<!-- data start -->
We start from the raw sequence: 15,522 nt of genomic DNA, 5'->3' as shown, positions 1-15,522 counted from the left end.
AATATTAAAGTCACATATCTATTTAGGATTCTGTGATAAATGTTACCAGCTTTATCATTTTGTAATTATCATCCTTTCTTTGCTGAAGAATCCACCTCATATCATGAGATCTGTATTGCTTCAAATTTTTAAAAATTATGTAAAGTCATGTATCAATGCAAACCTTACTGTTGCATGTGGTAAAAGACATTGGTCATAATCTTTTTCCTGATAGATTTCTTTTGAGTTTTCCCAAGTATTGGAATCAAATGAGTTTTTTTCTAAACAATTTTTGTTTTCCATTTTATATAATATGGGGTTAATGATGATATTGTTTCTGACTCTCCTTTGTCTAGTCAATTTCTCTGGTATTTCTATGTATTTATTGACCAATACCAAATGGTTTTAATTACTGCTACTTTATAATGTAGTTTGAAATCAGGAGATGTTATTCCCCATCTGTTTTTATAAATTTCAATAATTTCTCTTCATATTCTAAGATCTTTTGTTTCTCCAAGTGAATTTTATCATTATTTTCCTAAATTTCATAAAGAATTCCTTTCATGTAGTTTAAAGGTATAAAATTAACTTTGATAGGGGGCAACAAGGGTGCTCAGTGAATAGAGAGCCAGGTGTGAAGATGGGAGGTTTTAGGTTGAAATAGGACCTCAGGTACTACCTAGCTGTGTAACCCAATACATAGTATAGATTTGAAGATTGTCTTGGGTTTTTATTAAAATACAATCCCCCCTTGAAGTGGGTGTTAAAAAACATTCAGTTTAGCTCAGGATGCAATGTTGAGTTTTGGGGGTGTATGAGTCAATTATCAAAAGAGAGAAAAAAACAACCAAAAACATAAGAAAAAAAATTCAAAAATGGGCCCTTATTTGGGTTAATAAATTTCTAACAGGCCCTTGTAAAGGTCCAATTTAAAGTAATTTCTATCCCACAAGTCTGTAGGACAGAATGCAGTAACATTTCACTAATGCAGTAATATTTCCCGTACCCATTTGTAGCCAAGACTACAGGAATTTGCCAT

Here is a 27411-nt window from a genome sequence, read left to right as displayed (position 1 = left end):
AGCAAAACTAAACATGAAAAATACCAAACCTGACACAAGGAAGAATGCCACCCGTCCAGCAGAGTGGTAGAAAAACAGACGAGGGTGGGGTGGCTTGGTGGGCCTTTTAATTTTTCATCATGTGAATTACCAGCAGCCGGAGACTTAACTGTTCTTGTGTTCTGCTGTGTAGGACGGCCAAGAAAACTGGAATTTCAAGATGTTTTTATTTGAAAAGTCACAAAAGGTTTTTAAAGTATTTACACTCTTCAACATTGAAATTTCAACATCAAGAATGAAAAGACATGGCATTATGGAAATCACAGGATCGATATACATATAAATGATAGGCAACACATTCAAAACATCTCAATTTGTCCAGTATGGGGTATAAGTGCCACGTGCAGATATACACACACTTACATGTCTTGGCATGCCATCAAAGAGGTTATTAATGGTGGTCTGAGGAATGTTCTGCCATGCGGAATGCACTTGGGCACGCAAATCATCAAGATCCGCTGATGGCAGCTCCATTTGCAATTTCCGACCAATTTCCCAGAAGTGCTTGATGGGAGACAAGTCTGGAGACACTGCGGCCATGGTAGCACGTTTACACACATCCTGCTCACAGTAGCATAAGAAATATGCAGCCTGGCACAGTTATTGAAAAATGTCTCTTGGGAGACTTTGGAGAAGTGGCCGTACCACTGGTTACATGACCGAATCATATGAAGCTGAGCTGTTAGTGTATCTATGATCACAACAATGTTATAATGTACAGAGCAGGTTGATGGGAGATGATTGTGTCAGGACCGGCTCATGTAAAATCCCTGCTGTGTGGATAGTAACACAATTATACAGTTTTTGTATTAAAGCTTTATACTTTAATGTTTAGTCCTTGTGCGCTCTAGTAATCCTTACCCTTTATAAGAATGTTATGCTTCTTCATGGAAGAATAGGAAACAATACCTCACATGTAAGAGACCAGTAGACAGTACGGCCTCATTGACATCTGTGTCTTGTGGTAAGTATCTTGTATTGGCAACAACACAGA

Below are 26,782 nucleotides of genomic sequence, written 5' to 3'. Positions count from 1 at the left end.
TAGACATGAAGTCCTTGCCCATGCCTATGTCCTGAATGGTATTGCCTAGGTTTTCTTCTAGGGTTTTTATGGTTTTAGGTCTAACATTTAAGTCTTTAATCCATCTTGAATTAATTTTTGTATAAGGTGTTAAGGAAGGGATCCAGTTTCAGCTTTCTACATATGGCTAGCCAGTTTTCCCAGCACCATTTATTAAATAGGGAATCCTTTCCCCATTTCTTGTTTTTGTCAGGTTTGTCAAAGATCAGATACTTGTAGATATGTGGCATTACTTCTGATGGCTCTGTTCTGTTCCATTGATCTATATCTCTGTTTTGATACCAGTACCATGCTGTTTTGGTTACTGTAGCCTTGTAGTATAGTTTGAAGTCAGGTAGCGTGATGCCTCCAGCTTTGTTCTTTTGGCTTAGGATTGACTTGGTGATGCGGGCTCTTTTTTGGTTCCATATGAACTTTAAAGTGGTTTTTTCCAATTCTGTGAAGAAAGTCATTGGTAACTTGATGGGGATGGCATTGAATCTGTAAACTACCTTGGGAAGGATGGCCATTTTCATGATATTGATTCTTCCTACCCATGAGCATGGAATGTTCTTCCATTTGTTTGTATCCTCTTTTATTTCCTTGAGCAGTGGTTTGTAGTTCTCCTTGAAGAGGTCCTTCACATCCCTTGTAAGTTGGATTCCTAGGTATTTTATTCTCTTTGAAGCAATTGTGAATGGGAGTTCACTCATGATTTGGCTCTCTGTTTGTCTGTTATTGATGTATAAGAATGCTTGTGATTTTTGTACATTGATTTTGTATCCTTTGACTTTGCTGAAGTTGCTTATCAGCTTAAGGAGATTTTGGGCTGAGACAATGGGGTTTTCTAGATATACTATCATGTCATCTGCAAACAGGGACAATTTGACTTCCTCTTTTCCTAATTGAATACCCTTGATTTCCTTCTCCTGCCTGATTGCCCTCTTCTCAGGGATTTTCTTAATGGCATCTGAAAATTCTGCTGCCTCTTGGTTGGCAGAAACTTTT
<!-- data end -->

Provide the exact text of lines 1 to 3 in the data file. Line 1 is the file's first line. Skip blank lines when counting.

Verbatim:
We start from the raw sequence: 15,522 nt of genomic DNA, 5'->3' as shown, positions 1-15,522 counted from the left end.
AATATTAAAGTCACATATCTATTTAGGATTCTGTGATAAATGTTACCAGCTTTATCATTTTGTAATTATCATCCTTTCTTTGCTGAAGAATCCACCTCATATCATGAGATCTGTATTGCTTCAAATTTTTAAAAATTATGTAAAGTCATGTATCAATGCAAACCTTACTGTTGCATGTGGTAAAAGACATTGGTCATAATCTTTTTCCTGATAGATTTCTTTTGAGTTTTCCCAAGTATTGGAATCAAATGAGTTTTTTTCTAAACAATTTTTGTTTTCCATTTTATATAATATGGGGTTAATGATGATATTGTTTCTGACTCTCCTTTGTCTAGTCAATTTCTCTGGTATTTCTATGTATTTATTGACCAATACCAAATGGTTTTAATTACTGCTACTTTATAATGTAGTTTGAAATCAGGAGATGTTATTCCCCATCTGTTTTTATAAATTTCAATAATTTCTCTTCATATTCTAAGATCTTTTGTTTCTCCAAGTGAATTTTATCATTATTTTCCTAAATTTCATAAAGAATTCCTTTCATGTAGTTTAAAGGTATAAAATTAACTTTGATAGGGGGCAACAAGGGTGCTCAGTGAATAGAGAGCCAGGTGTGAAGATGGGAGGTTTTAGGTTGAAATAGGACCTCAGGTACTACCTAGCTGTGTAACCCAATACATAGTATAGATTTGAAGATTGTCTTGGGTTTTTATTAAAATACAATCCCCCCTTGAAGTGGGTGTTAAAAAACATTCAGTTTAGCTCAGGATGCAATGTTGAGTTTTGGGGGTGTATGAGTCAATTATCAAAAGAGAGAAAAAAACAACCAAAAACATAAGAAAAAAAATTCAAAAATGGGCCCTTATTTGGGTTAATAAATTTCTAACAGGCCCTTGTAAAGGTCCAATTTAAAGTAATTTCTATCCCACAAGTCTGTAGGACAGAATGCAGTAACATTTCACTAATGCAGTAATATTTCCCGTACCCATTTGTAGCCAAGACTACAGGAATTTGCCAT

Here is a 27411-nt window from a genome sequence, read left to right as displayed (position 1 = left end):